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Old 02-12-2018, 03:50 PM
Colette8 Colette8 is offline
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My 15 Year-Old Daughter Just Told Me She's BiSexual -HELP!

Hello,

I was driving my beautiful 15 year-old daughter to her Winter Formal (10th grade) last weekend and the conversation started when she sai that her guy friend said that he's "Pan SexuaL". I was like, "What the heck is that?". She explained it... This night, it was all girls since most guys are "taken"... Let me give you some info on us:

* We are from Texas and my kids always attended private schools, yes, we lived in a bubble up until....
* We moved to Southern California 6 years ago. Kids were still in privates, sheltered from the crazy world out there, for the most part.
* She suddenly got accepted into a very elite arts high school (after portfolios, interviews, grades) and we were all very excited. But we knew there were a lot of gay boys, since it's a performing arts school mainly, though they have other conservatories with more diversity.
* She has always had crushes on boys, since 1st grade, she would write them notes, blush, something she started on her own, never pushed or pressured to like boys by anyone. I even told her she was too young and to focus on school but she ALWAYS had a crush on boys.
* She has an older brother who is 18, and she always thought at least one of his friends were cute.
* We sent her to this school, this is her 3rd semester there and she has mentioned boys many times, she even had a date to last year's Winter Formal and she was very excited about it. BUT she got very disappointed when he didn't show more interest in her after that date.
* This year she also liked a boy but nothing happened... she says there are too many girls to choose from for those straight boys...
* She has a very supportive group of girlfriends who are mostly straight but last weekend she told me some of them were gay. I stopped breathing knowing where the conversation was heading.
* I said, what are you? Since she was talking about others.
* She said: "you will judge me if I tell you" and she laughed a little. She finally said: "I'm bi".
I asked her if she's had any physical/intimate encounters with girls at school and she said no but that whomever she ends up loving in her life, that it wouldn't matter if they were male or female.

Keep in mind, this high school is very, very liberal and we didn't realize how much. I mean, some of the bathroom stalls (we just noticed last week when we visited) have upside down crosses saying "F" Trump and such. Super anti-trump crowd, etc. I don't like him either, but to keep politics out, just so you get an idea on the crowd..

* She has become much more feminist this year and a little of last (9th grade), standing up for LGBTQ folks, etc.

This isn't your typical "I've been gay since I was young", this is something sudden, but when I asked her since when she felt this way, she said about a year or two, which coincides with her entering this school.

She is almost 16 but has never had a serious boyfriend, though she dated one in 8th grade and held hands, etc. but they were never alone for making out and stuff.

I am thinking a few scenarios but I need help, I am freaking out not knowing how to guide her. Of course I was calm and understanding when she told me but I went home and cried all night not knowing how to properly handle it so she wouldn't be hurt or feel unloved like a lot of teens feel. We are very close and we are definitely traditional with our thinking, we are Catholic, which she's also suddenly rebelling against as well, when she used to always lead our table prayer at dinner. We definitely think this could be a case where she's influenced by so many gay people around her meaning that she could be saying that to "fit in" or be cool, get attention, be accepted by others.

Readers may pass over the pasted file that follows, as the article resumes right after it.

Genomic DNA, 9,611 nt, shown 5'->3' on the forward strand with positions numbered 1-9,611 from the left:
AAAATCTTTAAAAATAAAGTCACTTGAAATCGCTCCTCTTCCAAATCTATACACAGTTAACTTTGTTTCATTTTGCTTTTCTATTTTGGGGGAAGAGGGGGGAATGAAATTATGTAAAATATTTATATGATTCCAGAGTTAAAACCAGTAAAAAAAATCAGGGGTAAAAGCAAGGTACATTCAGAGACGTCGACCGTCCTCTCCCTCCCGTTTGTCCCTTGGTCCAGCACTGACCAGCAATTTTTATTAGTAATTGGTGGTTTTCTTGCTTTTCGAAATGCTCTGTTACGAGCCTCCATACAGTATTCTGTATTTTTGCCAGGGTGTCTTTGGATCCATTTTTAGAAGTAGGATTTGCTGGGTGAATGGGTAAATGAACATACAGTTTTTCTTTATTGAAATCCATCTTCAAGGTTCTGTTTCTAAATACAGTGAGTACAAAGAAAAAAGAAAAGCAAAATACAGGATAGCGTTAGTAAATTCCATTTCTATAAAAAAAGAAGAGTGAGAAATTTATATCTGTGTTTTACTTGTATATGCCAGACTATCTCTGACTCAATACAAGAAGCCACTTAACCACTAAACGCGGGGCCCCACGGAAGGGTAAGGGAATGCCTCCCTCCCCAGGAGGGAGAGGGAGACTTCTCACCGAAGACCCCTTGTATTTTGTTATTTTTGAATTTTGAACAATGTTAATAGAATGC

It's very, very hard to date boys (she loves boys) because of how many are gay and the straight ones at school are all taken, she said. I'm thinking she feels accepted by the sweet girls and may have developed an attraction to that, because it has nothing to do with sex, she's a virgin and not dating anyone, we talked about it.

We are very involved parents, always ask questions and talk to our kids but this time she didn't tell us for the whole year, but she did open up to her older brother about it A YEAR AGO and we didn't know!!!!!

Help, any ideas? We want to guide her, but part of me wants to pull her out of that school, though I know going into 11th grade is the toughest time to do so! She has a 4.2 GPA, excellent student, amazing human being, kind, caring, loving, not a mean bone, is kind to us her parents, we adore her! Help me please! If I pull her out I KNOW she will gt depressed and her grades will drop. She has ZERO emotional issues meaning, there is no depression, trauma, or divorce, NOTHING, we have a pretty stable and even boring home life.
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Old 02-12-2018, 04:00 PM
Superdude Superdude is offline
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Love your daughter. Unconditionally. Who she falls in love with should have no bearing on things.

She sounds like a capable, strong young woman. There's nothing in your post that gives me any reason to believe that she doesn't know what she's doing.
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Old 02-12-2018, 04:00 PM
Jake Bullet - Traffic Control! Jake Bullet - Traffic Control! is online now
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Any ideas? Yeah. Here's an idea. Don't ask random strangers on the internet how to raise your kid.
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Old 02-12-2018, 04:04 PM
Bryan Ekers Bryan Ekers is online now